Most interior decorating processes are litanies of delays -- the desired damask won't arrive from France for six months, the perfect tiles aren't in stock and last-minute changes of heart. This, on the other hand, is a decorating story of speed and efficiency.

A couple of years ago, Honolulu residents Mary and Peter Steiner were spending a few days with friends in Pleasanton. One afternoon they decided to visit model homes in the luxury developments springing up in the area. "I fell in love with one of the models," Mary recalls. She and her husband wasted no time. They made an offer and soon found themselves with the keys to a dignified, spacious residence.

"I'm from California, and I have friends here. I used to live in Foster City and Redwood Shores before I moved to Hawaii and met my husband there. So I wanted to have a base in California, and I really like Pleasanton." The Steiners move around a fair amount, dividing their time between their beachside house on Oahu and another house in Vancouver, but Mary Steiner looks forward to spending more time in Pleasanton. "Maybe it will be a permanent residence, eventually. In the meantime I want to use it."

When they took over the property, the lavish furnishings of the carefully staged model home were gone. Although there were a few remnants of the splendor some wall-to-wall carpet, some paintings and window coverings there wasn't a chair to sit on. They needed to do something, and they wanted to do it fast. "I'm not good at waiting," Mary Steiner confesses. "We've had several places, and I have a tendency to dig right in and get it decorated."


They were off to J. Hettinger, a large furniture and interior design store in Danville. "Do you have any chairs?" they asked Robineve Cole, one of Hettinger's interior designers. Then they glimpsed what Mary Steiner described as "the perfect sofa." One thing led to another, Cole started showing them more things, and they were off and running on a high-speed process to transform and personalize the new house as quickly as possible.

Within a month lightning fast in the normal pace of decorating three areas of the house were comfortably furnished and the rest of the house, guest house and pool house were underway.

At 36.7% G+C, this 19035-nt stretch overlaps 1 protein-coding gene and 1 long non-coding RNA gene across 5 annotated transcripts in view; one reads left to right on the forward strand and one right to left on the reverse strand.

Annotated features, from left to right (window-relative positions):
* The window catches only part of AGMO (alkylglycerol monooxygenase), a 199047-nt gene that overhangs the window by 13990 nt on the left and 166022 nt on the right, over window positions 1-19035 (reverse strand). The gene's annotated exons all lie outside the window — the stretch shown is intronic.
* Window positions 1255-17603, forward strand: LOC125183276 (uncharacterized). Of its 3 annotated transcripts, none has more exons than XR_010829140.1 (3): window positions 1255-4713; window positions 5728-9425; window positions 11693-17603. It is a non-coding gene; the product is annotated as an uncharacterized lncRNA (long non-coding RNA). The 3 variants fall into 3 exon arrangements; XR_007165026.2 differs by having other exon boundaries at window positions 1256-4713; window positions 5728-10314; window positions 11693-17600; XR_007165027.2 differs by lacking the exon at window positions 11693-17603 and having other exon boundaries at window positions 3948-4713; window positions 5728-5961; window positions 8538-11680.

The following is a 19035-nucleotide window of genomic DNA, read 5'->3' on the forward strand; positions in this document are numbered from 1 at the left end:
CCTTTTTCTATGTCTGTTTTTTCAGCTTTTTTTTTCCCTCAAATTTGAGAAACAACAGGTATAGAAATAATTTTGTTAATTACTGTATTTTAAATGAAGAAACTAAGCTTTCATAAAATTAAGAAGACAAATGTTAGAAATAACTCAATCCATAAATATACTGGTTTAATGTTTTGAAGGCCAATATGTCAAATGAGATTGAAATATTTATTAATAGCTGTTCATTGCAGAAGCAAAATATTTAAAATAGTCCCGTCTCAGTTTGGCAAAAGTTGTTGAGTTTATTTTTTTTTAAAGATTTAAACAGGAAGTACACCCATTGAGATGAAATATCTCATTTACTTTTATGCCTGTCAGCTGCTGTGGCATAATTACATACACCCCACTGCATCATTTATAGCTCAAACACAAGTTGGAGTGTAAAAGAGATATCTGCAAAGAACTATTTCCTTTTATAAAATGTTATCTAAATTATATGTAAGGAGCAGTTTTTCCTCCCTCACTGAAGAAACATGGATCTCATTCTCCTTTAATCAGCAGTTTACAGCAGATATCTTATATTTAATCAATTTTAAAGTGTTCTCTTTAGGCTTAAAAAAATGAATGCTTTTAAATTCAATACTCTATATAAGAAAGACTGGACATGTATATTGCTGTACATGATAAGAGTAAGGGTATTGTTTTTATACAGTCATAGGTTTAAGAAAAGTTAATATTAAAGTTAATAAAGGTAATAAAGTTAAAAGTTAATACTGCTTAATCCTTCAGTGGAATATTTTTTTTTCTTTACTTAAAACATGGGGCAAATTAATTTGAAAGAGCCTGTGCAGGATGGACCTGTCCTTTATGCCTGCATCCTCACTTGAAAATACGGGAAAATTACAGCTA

It helped that Mary Steiner had picked out a single color scheme that would be continued, in subtle variations, throughout the entire house. Her choice was a soft blue combined with a palette of browns, ranging from rich dark chocolate to muted taupes to warm beige. The quiet colors seem to flow naturally from the taupe stucco on the exterior of the house.

The repetition of a single palette of colors might seem to be a formula for monotony, but Robineve Cole has given each room in the house a distinct personality, thanks to her use of textures. Cole, a former textile designer who spent some years running her own fashion manufacturing line, used fabrics from silk damasks and satins to sturdy cottons and added trimmings like deep fringe or sparkling crystals to define the relative formality of each area. Mary Steiner recalls, "We worked really well together. She showed me a lot of fabrics, and I'm pretty good at making decisions."

One of the quirks of the house is the little library right off the living room. Although it was going to serve as Peter Steiner's working office, his wife didn't want the room's function to be clearly visible, nor did she want to curtain it off. "I didn't want all those things shredders, printers, cords and so forth out where you could see them." The office mechanics are now built in behind dark, glossy paneling, without an errant cord to be seen. The effect is so sleek, says Mary Steiner, "My husband was a little taken aback. He said it felt like the President of the United States should be there."

Not only did the Steiners want the house decorated fast, they wanted a complete turnkey job, so that they could walk in and have everything from sheets and towels to soap dishes and napkins in place. Cole went to work, helping them select blue and white china and cut-crystal glasses. She ravaged Macy's linen department, buying so much at one time that it took three dollies to move it all out to a truck. The attention to every detail turned out to be a lucky break, when Mary Steiner took a fall and had to spend a month convalescing at the new house. Shelves were stocked with tissues, the soap was in the bathrooms and all the smallest comforts of home were in place, just in time.

J. Hettinger Interiors